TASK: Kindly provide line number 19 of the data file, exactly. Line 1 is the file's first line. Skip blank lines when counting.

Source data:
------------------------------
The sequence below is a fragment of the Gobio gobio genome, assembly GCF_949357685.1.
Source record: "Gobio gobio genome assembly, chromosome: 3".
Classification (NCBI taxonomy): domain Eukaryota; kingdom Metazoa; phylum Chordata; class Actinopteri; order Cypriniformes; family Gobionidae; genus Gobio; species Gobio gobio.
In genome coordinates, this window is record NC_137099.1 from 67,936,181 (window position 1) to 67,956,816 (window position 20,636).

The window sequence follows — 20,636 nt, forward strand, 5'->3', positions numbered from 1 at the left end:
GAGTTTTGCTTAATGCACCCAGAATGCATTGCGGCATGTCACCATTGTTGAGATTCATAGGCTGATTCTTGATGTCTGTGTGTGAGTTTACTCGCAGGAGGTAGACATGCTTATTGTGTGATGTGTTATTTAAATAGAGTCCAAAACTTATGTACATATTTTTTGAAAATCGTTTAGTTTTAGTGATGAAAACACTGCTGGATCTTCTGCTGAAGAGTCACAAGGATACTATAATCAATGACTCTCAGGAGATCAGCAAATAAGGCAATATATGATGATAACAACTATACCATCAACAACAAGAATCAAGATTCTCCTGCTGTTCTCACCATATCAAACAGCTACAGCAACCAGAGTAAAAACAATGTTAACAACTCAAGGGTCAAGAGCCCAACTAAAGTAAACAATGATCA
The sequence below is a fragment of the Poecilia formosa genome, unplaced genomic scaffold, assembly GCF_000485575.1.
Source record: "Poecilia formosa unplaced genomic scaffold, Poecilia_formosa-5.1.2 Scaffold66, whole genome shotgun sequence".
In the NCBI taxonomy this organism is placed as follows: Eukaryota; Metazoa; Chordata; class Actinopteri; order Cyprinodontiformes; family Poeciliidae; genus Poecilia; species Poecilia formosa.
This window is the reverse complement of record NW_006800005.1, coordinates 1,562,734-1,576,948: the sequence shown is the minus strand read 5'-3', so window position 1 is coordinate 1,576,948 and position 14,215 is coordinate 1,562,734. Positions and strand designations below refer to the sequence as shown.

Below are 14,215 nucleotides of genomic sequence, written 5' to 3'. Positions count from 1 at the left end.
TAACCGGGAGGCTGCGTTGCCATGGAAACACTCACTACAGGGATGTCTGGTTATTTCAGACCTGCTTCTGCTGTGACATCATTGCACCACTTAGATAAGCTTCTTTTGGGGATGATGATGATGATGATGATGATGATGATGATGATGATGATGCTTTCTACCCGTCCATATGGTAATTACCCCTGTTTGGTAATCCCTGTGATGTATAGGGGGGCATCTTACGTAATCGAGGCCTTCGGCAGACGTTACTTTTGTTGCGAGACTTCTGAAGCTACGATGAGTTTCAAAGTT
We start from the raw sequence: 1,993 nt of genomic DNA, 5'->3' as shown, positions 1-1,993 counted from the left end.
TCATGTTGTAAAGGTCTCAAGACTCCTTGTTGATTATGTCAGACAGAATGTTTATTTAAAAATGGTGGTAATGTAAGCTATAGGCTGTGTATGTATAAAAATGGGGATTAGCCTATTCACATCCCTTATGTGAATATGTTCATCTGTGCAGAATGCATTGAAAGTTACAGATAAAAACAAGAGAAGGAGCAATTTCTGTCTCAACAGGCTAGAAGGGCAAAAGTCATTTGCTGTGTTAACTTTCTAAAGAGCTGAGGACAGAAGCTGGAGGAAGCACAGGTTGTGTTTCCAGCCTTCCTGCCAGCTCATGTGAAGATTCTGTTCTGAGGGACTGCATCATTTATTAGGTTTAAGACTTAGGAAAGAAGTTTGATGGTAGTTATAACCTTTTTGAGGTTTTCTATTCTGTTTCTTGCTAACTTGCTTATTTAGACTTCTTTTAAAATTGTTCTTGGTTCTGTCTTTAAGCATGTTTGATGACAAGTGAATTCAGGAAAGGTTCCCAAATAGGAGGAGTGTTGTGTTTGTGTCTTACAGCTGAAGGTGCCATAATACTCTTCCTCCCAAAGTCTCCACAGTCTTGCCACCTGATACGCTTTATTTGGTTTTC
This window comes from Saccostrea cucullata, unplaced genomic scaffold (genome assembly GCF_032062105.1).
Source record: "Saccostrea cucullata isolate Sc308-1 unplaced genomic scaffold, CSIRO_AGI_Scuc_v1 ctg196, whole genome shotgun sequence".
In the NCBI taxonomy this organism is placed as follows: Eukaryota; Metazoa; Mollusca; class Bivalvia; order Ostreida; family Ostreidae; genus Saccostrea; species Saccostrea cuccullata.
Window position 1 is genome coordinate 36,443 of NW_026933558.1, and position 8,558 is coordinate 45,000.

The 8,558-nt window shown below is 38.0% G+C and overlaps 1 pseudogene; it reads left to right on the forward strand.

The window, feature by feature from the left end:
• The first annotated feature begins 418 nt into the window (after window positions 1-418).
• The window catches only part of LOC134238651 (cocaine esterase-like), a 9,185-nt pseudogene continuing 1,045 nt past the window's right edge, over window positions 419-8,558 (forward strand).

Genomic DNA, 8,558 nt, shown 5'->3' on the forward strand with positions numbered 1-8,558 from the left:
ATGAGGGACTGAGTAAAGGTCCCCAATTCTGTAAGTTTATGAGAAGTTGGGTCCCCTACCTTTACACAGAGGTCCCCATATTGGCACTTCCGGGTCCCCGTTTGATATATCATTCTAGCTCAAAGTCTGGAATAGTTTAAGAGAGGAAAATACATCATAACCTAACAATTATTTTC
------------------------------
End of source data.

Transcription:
The 8,558-nt window shown below is 38.0% G+C and overlaps 1 pseudogene; it reads left to right on the forward strand.